|Now||2019||Previous||Articles||Road Essays||Road Reviews||Author||Title||Source||Age||Genre||Series||Format||Inclusivity||LGBTA||Portfolio|
Instructions by Neil Gaiman with illustrations by Charles Vess is a free form poem transformed into a "there and back again" urban fantasy road narrative picture book.
The "instructions" are one part itinerary and one part survival guide for a journey from the "wooden gate in the wall you never saw before" to a "castle the twelve months sit about a fire, warming their feet, exchanging tales."
Though the ride home can involve an eagle and a fish, to make it home safely, one must make a round trip. One must trace one's steps. For if you do, "Favors will be returned, debts will be repaid."
Though my research in the road narrative has been primarily with American road trip stories, and primarily the ones where the road trip either never ends or is a one way trip, Gaiman and Vess's book provide a beautifully condensed example of how the British road narrative differs from the American road narrative.
Although the text covers things one would see on a fantasy journey and although Vess draws the main character as an animal person, there is one moment in this book that nudges the it into the urban fantasy — though from a fae point of view. The illustration that accompanies the passage: "The deep well you walk past leads to Winter's realm; there is another land at the bottom of it" shows the hero looking down through a circle in the sky above a grouping of skyscrapers.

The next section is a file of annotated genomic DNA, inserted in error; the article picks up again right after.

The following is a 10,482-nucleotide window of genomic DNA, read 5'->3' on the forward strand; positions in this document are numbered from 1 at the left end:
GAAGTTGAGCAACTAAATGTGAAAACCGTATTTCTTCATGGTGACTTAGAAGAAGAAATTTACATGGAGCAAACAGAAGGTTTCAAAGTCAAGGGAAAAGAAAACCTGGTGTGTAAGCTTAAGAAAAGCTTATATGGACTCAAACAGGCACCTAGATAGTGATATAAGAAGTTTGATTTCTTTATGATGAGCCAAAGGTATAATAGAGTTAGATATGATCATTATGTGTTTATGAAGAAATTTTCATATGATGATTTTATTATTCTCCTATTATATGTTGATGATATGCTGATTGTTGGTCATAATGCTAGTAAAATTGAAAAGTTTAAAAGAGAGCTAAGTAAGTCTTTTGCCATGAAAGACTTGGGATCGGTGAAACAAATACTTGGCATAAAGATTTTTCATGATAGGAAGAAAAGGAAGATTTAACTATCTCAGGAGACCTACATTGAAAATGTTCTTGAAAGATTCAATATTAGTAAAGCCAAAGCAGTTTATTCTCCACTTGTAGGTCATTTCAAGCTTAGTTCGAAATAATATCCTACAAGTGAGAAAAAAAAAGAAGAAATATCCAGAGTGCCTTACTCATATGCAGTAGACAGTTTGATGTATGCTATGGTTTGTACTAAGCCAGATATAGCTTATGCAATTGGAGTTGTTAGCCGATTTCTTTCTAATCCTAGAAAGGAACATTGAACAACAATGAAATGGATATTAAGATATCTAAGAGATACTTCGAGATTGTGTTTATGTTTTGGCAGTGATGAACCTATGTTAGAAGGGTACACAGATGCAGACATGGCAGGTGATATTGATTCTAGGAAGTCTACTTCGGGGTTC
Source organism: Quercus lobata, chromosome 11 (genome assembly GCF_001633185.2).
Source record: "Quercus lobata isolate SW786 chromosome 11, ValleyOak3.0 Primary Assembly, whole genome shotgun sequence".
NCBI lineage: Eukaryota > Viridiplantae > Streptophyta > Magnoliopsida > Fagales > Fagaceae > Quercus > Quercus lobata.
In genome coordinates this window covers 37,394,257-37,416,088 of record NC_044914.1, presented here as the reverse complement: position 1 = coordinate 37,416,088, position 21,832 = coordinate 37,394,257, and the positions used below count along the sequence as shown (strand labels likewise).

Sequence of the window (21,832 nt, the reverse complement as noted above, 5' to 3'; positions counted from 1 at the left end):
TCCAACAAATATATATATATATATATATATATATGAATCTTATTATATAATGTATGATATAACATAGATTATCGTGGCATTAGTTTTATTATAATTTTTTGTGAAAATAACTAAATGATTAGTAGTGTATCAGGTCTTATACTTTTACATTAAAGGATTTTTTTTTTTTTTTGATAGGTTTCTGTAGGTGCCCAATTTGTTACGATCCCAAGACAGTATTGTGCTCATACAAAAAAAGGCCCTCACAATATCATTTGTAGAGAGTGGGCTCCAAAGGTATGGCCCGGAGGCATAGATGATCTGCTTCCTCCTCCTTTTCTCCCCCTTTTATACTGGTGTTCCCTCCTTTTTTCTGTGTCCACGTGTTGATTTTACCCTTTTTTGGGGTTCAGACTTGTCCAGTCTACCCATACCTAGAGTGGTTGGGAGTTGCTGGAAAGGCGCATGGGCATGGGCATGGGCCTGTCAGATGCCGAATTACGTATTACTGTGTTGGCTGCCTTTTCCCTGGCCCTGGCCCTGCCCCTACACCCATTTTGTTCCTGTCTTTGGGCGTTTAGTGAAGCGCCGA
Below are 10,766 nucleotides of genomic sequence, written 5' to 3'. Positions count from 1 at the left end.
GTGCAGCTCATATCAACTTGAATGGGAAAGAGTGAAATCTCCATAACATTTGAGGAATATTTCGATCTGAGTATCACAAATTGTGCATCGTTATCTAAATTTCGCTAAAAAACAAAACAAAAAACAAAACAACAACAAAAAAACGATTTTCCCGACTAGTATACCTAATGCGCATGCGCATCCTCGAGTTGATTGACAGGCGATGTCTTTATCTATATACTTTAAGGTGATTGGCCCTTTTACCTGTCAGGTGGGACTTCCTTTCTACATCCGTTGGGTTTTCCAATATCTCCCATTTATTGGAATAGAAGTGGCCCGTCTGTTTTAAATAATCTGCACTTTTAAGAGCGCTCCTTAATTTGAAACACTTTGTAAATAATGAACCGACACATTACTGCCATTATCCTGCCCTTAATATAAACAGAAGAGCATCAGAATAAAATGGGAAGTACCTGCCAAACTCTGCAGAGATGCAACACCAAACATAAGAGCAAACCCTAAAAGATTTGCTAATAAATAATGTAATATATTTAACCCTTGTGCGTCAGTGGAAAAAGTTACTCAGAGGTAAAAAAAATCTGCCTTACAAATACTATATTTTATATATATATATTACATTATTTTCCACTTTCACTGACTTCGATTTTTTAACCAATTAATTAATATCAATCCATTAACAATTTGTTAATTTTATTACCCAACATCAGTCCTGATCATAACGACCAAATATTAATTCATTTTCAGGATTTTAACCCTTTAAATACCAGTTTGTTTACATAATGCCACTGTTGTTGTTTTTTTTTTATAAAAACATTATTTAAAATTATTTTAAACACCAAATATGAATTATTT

The quiet takeaway from Instructions, and something that's seen in The Hobbit: Or There and Back Again, is that the journey is transformative. Even if you follow the same route home, you are not the same person who pushed through the gate all those weeks ago. Your home, your town, the world that you know "will seem much smaller than you remember."
In contrast, the American road narrative is often one of an extended or one way journey. People are moving to a new place. Or people are dreaming of escaping their situation. Or people are watching travelers pass through their towns and either can't understand what all the fuss is about, or are put at risk by unwanted strangers who must either be assimilated or destroyed (see the road not taken and crossing the cornfield).